At the end of the decade a decision was taken to prepare an entirely new Civil Code of Québec, and to bring it into force all at once. This new Code was enacted in December 1991 and proclaimed in force on 1 January 1994. It purported to replace the Civil Code of Lower Canada and the initial Civil Code of Québec. Because a number of matters regulated in the former Code passed, after 1867, into federal jurisdiction, the precise scope of the replacement remains uncertain.

Significant changes were made to the Civil Code of Québec. The 4 books of the Civil Code of Lower Canada were reorganized into 10 new books: Persons, Family, Successions, Property, Obligations, Prior Claims and Hypothecs, Evidence, Prescription, Publication of Rights, and Private International Law. The Code grew from 2615 articles to 3168 articles. Major substantive reforms were enacted to family law in order to promote economic equality between spouses (the family patrimony, the compensatory allowance and postmortem support obligations); to the law of property in order to enhance the modes of exploiting wealth (the regularization of undivided co-ownership and the elaboration of a regime of patrimonies by appropriation-like trusts); and to the law of security on property in order to facilitate commercial transactions (the provision for a hypothec over moveable property, over universalities of property and over claims). A number of fields previously governed by extra-codal legislations were repatriated into the Code and the style and vocabulary of codal articles law were modernized.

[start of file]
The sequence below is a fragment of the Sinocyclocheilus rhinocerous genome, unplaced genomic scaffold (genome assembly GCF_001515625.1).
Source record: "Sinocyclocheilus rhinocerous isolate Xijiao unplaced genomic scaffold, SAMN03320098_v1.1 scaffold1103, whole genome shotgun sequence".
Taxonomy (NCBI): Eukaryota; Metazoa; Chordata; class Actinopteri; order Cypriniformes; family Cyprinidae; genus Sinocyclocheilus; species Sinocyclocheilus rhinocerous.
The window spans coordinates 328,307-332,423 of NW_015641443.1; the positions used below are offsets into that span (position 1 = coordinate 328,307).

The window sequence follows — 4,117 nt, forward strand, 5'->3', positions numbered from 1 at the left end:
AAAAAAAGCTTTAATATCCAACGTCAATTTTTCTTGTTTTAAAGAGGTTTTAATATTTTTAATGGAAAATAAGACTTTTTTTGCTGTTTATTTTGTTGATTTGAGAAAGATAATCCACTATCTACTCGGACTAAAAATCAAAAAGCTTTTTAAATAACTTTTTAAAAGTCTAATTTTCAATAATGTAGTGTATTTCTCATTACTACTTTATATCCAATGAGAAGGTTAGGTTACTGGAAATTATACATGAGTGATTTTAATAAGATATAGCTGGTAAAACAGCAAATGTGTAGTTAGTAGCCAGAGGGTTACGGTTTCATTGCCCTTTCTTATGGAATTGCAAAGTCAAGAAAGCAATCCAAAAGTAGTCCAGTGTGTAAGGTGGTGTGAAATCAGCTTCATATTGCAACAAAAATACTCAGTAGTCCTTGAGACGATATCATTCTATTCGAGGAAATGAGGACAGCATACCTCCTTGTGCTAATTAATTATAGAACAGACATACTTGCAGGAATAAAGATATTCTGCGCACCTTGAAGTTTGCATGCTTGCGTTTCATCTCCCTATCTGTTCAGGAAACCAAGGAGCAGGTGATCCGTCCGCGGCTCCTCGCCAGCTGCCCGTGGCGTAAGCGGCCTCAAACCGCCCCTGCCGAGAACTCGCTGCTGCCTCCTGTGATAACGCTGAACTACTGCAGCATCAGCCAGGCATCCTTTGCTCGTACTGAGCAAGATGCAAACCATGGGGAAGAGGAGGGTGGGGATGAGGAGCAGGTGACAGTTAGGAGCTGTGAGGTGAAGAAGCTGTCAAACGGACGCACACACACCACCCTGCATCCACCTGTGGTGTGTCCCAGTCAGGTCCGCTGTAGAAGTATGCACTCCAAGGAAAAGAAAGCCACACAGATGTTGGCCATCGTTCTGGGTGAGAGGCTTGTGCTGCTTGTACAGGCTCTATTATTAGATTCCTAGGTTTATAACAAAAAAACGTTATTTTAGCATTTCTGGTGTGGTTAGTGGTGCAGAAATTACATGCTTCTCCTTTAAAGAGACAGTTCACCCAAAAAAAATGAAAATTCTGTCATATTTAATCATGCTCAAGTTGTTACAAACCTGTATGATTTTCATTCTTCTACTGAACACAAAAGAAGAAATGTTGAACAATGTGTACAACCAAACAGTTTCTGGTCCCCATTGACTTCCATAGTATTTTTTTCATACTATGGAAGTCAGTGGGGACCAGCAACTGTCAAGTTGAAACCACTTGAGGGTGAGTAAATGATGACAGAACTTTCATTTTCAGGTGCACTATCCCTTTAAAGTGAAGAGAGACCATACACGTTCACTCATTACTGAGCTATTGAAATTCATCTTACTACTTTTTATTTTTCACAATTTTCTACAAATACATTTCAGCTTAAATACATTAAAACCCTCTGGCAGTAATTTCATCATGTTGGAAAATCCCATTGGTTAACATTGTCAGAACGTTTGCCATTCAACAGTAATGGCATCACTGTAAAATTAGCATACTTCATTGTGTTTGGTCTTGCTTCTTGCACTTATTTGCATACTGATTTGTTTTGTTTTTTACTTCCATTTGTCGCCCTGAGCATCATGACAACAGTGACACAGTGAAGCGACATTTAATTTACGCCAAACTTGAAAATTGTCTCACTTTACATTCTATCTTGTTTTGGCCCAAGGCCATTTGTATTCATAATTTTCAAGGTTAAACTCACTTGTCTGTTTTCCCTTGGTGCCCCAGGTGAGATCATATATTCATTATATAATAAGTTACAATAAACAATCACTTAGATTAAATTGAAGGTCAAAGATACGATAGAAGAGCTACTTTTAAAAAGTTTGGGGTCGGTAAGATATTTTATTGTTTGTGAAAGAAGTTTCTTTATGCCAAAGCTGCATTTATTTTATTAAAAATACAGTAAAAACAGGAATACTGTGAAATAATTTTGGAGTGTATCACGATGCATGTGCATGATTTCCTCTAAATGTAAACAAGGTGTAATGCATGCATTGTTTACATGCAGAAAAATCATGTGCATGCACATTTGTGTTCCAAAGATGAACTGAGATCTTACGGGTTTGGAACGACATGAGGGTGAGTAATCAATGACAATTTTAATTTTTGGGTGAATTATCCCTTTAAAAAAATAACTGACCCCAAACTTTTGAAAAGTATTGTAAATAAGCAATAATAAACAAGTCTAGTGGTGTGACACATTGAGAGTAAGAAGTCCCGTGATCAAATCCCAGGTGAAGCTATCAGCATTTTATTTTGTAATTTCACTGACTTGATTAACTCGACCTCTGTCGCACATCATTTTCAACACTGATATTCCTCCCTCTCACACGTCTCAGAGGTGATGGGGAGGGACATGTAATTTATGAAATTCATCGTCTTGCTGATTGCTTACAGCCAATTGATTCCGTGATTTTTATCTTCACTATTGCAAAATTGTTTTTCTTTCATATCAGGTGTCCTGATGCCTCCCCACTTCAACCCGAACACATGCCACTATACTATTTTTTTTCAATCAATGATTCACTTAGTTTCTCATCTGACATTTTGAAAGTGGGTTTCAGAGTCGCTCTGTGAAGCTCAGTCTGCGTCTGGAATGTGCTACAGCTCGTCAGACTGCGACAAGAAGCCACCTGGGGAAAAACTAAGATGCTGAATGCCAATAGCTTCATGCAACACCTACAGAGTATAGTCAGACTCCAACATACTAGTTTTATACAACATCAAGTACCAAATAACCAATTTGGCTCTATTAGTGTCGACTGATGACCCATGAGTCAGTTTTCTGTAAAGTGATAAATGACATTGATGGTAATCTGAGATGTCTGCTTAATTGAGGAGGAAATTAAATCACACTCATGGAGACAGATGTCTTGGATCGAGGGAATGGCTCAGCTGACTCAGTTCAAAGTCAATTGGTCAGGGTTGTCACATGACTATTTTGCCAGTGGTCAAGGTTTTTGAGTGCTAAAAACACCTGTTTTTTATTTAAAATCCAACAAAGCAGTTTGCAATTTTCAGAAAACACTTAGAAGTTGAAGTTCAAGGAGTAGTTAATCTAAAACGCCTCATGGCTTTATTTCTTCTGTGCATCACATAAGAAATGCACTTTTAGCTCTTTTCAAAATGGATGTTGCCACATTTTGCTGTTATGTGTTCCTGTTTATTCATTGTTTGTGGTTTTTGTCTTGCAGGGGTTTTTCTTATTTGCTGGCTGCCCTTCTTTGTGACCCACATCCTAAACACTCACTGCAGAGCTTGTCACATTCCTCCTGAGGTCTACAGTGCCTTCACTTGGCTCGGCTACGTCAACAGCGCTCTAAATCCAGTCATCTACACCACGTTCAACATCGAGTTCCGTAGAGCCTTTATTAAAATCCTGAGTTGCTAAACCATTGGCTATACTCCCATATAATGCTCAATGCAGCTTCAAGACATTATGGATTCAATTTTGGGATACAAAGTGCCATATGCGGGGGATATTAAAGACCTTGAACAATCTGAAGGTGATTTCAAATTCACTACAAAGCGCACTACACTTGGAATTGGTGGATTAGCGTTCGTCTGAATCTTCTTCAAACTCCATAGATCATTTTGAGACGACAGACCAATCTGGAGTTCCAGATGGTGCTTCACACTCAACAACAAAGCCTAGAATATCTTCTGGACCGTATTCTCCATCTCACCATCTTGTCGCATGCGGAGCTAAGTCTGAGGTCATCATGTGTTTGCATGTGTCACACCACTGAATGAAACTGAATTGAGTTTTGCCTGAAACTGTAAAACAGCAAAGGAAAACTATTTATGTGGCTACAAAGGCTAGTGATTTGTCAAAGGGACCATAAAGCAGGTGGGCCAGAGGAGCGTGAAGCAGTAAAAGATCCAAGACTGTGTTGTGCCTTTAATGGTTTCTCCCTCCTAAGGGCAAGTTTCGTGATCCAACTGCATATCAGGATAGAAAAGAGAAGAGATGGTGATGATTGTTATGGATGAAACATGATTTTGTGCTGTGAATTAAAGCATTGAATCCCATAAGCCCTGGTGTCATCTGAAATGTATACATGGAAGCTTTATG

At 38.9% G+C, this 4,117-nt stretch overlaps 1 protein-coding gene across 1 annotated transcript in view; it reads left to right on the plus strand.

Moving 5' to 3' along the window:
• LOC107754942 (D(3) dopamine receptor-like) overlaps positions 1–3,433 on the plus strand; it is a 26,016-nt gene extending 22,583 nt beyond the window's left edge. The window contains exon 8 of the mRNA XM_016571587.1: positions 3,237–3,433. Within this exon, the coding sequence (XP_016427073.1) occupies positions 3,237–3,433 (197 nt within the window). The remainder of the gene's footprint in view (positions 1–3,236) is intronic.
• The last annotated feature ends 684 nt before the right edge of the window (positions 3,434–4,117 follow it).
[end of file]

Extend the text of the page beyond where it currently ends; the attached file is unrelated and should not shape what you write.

In overall orientation the Civil Code of Québec is more pedagogic (containing numerous definitions of marginal utility) and more individualistic (highlighting the human person as a titulary of rights and promoting contract as the main institution of social ordering) than its predecessor. It remains to be seen whether the product of this recodification will stand the test of time as well as the 1866 Civil Code of Lower Canada.